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Roger McGough

Bad Bad Cats

Hay Festival 2002, 
A poetry party with the masterful word-juggler full of magic, horror and adult-eating alligators. These are very bad, bad cats...

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Donna Brazile talks to Helena Kennedy

Hacks: The Inside Story of the Break-ins and Breakdowns that put Donald Trump in the White House

Hay Festival 2018, 

As chairwoman of the Democratic National Committee during the 2016 campaign, Brazile had a front-row seat to the wildest, craziest, and most disturbing presidential race in American history. She was called to take over a party riven by scandal and allegations of corruption, and then thrust into the international spotlight after the DNC email system was hacked by the Russians, a brazen and wholly unprecedented attempt by a foreign power to influence a presidential election. She talks about the roles played by Hillary Clinton, Bernie Sanders and President Obama with an insider’s knowledge and looks forward to the 2018 November mid-terms and the potential Democrat runners for 2020.

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Phoenix Comics Workshops

Hay Festival 2015, 

Come and draw with CORPSE TALK’S Adam Murphy. Whether you’re a seasoned veteran or a first time comic reader, Adam will help you dig up the best tips and tricks to help you put pencil to paper and create some AWESOME characters! Bring your imagination and prepare to be amazed!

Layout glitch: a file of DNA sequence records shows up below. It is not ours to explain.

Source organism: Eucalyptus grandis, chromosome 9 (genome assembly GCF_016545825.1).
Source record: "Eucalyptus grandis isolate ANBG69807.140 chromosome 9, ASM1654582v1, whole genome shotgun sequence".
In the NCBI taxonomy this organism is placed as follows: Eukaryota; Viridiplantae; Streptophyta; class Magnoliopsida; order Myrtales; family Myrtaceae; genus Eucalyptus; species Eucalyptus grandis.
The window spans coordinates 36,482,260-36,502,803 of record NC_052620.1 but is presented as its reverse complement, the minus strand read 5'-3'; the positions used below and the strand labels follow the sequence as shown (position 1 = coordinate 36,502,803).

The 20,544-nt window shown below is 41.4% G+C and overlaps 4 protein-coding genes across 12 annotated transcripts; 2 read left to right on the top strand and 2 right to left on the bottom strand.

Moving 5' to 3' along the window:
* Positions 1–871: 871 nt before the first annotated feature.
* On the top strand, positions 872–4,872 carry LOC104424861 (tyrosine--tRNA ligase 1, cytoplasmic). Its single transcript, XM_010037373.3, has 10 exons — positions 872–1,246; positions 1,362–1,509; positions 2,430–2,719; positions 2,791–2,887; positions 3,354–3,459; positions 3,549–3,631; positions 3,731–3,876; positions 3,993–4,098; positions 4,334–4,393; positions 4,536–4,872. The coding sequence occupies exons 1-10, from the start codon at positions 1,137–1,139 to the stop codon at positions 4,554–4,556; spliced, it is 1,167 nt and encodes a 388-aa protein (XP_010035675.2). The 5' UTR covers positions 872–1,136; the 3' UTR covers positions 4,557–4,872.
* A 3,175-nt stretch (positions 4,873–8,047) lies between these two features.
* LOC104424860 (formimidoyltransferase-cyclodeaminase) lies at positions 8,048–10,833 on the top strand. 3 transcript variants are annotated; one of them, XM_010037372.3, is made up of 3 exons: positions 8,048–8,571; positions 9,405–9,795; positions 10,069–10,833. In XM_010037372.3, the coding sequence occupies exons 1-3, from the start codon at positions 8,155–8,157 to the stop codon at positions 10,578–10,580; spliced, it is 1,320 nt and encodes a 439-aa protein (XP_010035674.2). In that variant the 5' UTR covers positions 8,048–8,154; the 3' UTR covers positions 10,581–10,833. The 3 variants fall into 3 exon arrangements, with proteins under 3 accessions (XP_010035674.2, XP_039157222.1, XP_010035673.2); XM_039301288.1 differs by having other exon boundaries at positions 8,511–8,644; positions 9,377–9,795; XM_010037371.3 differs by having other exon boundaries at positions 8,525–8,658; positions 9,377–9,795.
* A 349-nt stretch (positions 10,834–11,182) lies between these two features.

PLUS join other Phoenix creators (some of the UK’s best comic artists) as they show how to construct a brilliant comic from even the craziest ideas – they’ll take you through some top character creation tips and send you away with your very own brilliant comic!

www.thephoenixcomic.co.uk

7+ years
Phoenix Comics Workshops

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Deirdre Sullivan

Nightmare Club Workshop

Kells 2015, 

Deirdre Sullivan is a ghost-writer for the Nightmare Club series. Deirdre will conduct a workshop for readers, involving spooky collaborative storytelling and getting the children to help finish a Nightmare Club story that she’s working on.

8+ years
Deirdre Sullivan

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Ian Buruma

Voltaire's Coconuts

Hay Festival 2000, 
Voltaire wondered why British laws could not be planted in FRance, or even Serbia, like the precious seeds of coconut trees. Karl Marx thought the English were too stupid to start a revolution. Tom Brown's Schooldays inspired Baron de Coubertin's idea of the modern Olympic Games. Buruma intrduces his stunning book. 'Witty, acute, sardonic and learned. Simply the best guide there is to two centuries of tragi-comic misunderstanding between Britain and Europe.

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Louis de Bernières and Nerys Williams

Kells 2014, 

Louis de Bernières (Imagining Alexandria) and Nerys Williams (Sound Archive) read from their latest work. Louis will also read from some of his unpublished works.

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Barbara Erskine talks to Phil Rickman

Winter Weekend 2010,